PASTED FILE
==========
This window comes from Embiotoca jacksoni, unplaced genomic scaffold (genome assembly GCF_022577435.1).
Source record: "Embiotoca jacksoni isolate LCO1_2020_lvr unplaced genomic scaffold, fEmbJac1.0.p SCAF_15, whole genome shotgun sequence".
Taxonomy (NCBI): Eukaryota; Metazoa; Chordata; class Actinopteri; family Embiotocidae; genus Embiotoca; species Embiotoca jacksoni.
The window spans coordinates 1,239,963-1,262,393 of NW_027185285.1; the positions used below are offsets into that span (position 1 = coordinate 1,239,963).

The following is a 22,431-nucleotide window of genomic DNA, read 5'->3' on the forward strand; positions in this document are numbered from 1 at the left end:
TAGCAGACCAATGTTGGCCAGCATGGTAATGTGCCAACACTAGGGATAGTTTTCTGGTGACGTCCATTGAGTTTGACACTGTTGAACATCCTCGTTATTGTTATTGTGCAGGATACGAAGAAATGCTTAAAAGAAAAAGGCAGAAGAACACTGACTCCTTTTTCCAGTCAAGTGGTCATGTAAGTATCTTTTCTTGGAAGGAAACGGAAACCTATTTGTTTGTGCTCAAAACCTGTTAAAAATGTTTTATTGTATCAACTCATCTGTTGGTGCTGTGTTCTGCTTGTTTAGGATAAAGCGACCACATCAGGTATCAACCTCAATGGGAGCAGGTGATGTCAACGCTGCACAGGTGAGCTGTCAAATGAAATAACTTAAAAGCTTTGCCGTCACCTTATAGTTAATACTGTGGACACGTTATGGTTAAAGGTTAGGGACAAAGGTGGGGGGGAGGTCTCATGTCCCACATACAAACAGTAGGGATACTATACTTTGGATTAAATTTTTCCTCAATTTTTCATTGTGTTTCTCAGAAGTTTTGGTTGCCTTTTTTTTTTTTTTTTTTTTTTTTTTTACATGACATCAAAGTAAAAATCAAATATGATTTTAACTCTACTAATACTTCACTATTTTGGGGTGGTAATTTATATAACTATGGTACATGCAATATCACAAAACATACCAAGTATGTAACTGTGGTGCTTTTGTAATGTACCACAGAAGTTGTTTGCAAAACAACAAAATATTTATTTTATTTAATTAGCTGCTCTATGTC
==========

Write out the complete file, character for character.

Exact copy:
This window comes from Embiotoca jacksoni, unplaced genomic scaffold (genome assembly GCF_022577435.1).
Source record: "Embiotoca jacksoni isolate LCO1_2020_lvr unplaced genomic scaffold, fEmbJac1.0.p SCAF_15, whole genome shotgun sequence".
Taxonomy (NCBI): Eukaryota; Metazoa; Chordata; class Actinopteri; family Embiotocidae; genus Embiotoca; species Embiotoca jacksoni.
The window spans coordinates 1,239,963-1,262,393 of NW_027185285.1; the positions used below are offsets into that span (position 1 = coordinate 1,239,963).

The following is a 22,431-nucleotide window of genomic DNA, read 5'->3' on the forward strand; positions in this document are numbered from 1 at the left end:
TAGCAGACCAATGTTGGCCAGCATGGTAATGTGCCAACACTAGGGATAGTTTTCTGGTGACGTCCATTGAGTTTGACACTGTTGAACATCCTCGTTATTGTTATTGTGCAGGATACGAAGAAATGCTTAAAAGAAAAAGGCAGAAGAACACTGACTCCTTTTTCCAGTCAAGTGGTCATGTAAGTATCTTTTCTTGGAAGGAAACGGAAACCTATTTGTTTGTGCTCAAAACCTGTTAAAAATGTTTTATTGTATCAACTCATCTGTTGGTGCTGTGTTCTGCTTGTTTAGGATAAAGCGACCACATCAGGTATCAACCTCAATGGGAGCAGGTGATGTCAACGCTGCACAGGTGAGCTGTCAAATGAAATAACTTAAAAGCTTTGCCGTCACCTTATAGTTAATACTGTGGACACGTTATGGTTAAAGGTTAGGGACAAAGGTGGGGGGGAGGTCTCATGTCCCACATACAAACAGTAGGGATACTATACTTTGGATTAAATTTTTCCTCAATTTTTCATTGTGTTTCTCAGAAGTTTTGGTTGCCTTTTTTTTTTTTTTTTTTTTTTTTTTTACATGACATCAAAGTAAAAATCAAATATGATTTTAACTCTACTAATACTTCACTATTTTGGGGTGGTAATTTATATAACTATGGTACATGCAATATCACAAAACATACCAAGTATGTAACTGTGGTGCTTTTGTAATGTACCACAGAAGTTGTTTGCAAAACAACAAAATATTTATTTTATTTAATTAGCTGCTCTATGTC